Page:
WW~Notes: With the new Superman reboot in the can and ready to hit theaters in June 2013, it’s time for Americans to know the truth behind the comic-book icon’s creation and true purpose.
By Blair Kramer
As a popular means to express such American virtues as honesty, patriotism and chivalry, no medium can compete with the comic book. Since the 1930s, American comic books have been populated by heroes who save innocent victims, entire nations, even the world, from characters representing evil. Crime fighters like Dick Tracy and Batman, fighters against foreign espionage like the Green Lantern and that forerunner of modern feminism, the goddess-like Wonder Woman, are among the best-known comic book superheroes.
But no comic book hero embodies American ideals as does Superman. As everyone knows, the man with the “S” on his chest symbolizes “truth, justice and the American Way,” What fewer people know is that the creators and definers of Superman’s Americanism were Jerry Siegel (1914-1996) and Joe Shuster (1914-1992), two Jewish teenagers from Cleveland.
Superman’s early development was awkward. Siegel first used the name in 1933 for a science fiction story titled, “The Reign of Superman,” with illustrations by Schuster. Inspired by the German philosopher Nietzsche, Siegel’s first Superman was an evil mastermind with advanced mental powers. Unfortunately, the text of this story has been lost to history.
After Hitler came to power in Germany in 1933 and proceeded to distort Nietzsche’s concept of Superman, Siegel and Shuster decided to rethink their own concept of Superman’s character. They changed their Jewish-created Superman to a force for good. Their biggest challenge was finding a publisher interested in producing a Superman comic. It took five years to find one.
In 1938, just before the outbreak of war in Europe and at a low point in the Depression, Siegel and Shuster were working for Harry Donenfeld and Jack Liebowitz at D.C. Comics in New York. There, an editor finally agreed to let Superman appear in the first issue of Action Comics (volume #1, June, 1938). Possessing superhuman powers, Superman leaped tall buildings in a single bound and bullets bounced off his chest as he lifted automobiles and ripped steel doors from their hinges. In the first issue, Superman even rescued battered wives from abusive husbands.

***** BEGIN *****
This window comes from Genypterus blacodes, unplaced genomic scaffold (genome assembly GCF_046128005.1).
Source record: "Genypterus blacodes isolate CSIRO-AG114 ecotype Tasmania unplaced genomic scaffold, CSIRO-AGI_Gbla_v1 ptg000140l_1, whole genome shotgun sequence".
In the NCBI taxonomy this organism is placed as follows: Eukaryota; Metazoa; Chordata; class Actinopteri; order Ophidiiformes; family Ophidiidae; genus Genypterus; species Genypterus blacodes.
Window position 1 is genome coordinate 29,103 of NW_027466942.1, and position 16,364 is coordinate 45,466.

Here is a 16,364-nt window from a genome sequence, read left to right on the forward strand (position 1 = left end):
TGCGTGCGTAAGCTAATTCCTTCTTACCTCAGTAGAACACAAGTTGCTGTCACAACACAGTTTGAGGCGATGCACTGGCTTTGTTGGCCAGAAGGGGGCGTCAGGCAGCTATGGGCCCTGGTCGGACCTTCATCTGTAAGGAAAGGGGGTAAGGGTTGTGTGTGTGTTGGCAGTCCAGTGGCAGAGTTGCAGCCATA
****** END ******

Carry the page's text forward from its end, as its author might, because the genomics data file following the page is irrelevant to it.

When America entered World War 11 after the Japanese attack on Pearl Harbor, Superman’s character evolved into a combat hero. He destroyed Nazi armor, Japanese submarines and everything else that was thrown at the Allies. In fact, the cover of a 1944 issue of Superman featured the Man of Steel throttling Hitler and Tojo by the collar.
Despite his superhuman powers, Superman shared some characteristic traits with a majority of American Jews in the 1940s. Like them, he had arrived in America from a foreign world. His entire family—in fact his entire race—had been wiped out in a holocaust-like disaster on his home planet, Krypton. Like German Jewish parents who sent their children on the kindertransports, or the baby Moses set adrift in the bull rushes, Superman’s parents launched him to Earth in hopes that he would survive. And while the mild-mannered Clark Kent held a white collar job as a reporter by day, the “real” man behind Kent’s meek exterior was a virile, indestructible crusader for justice. This fantasy must have resonated among American Jews, who felt powerless to help their brethren in the death camps of Europe.
Superman obeys the Talmudic injunction to do good for its own sake and heal the world where he can. Siegel and Shuster had created a mythic character who reflected their own Jewish values.
By the 1950s, Siegel and Schuster grew dissatisfied with their personal financial return from D.C. Comics’s exploitation of their character, and they sued the company for the ownership rights to Superman. Eventually, D.C. Comics agreed to pay them a modest royalty for the rest of their lives.
Today, Siegel and Shuster are largely forgotten. But the most influential individuals ever to work in the American comic book industry left an enormous mark on America’s collective imagination with a little help from Superman.
Source: American Jewish Historical Society.
The ORIGINAL SUPERMAN SYMBOL (Upside down)
A PYRAMID WITH A SERPENT INSIDE. You can’t get anymore Illuminati than that.
Symbolism is everything to these people. So let’s look at the Symbolism of Superman.
Superman is an Alien born of Alien parents. (This is exactly who some Jews think they are) Aliens born of Alien parents!
They think “they” are “Super” I.E. above the rest of us.
X-Ray vision means “they” see the “Inside” of things. “They” see and know things we don’t.
They “Hide” among us in ‘plain sight’
This is all a “Fantasy”, brainwashed into them from an early age, like some people thinking they are better than others because of the color, or lack thereof, of their skin.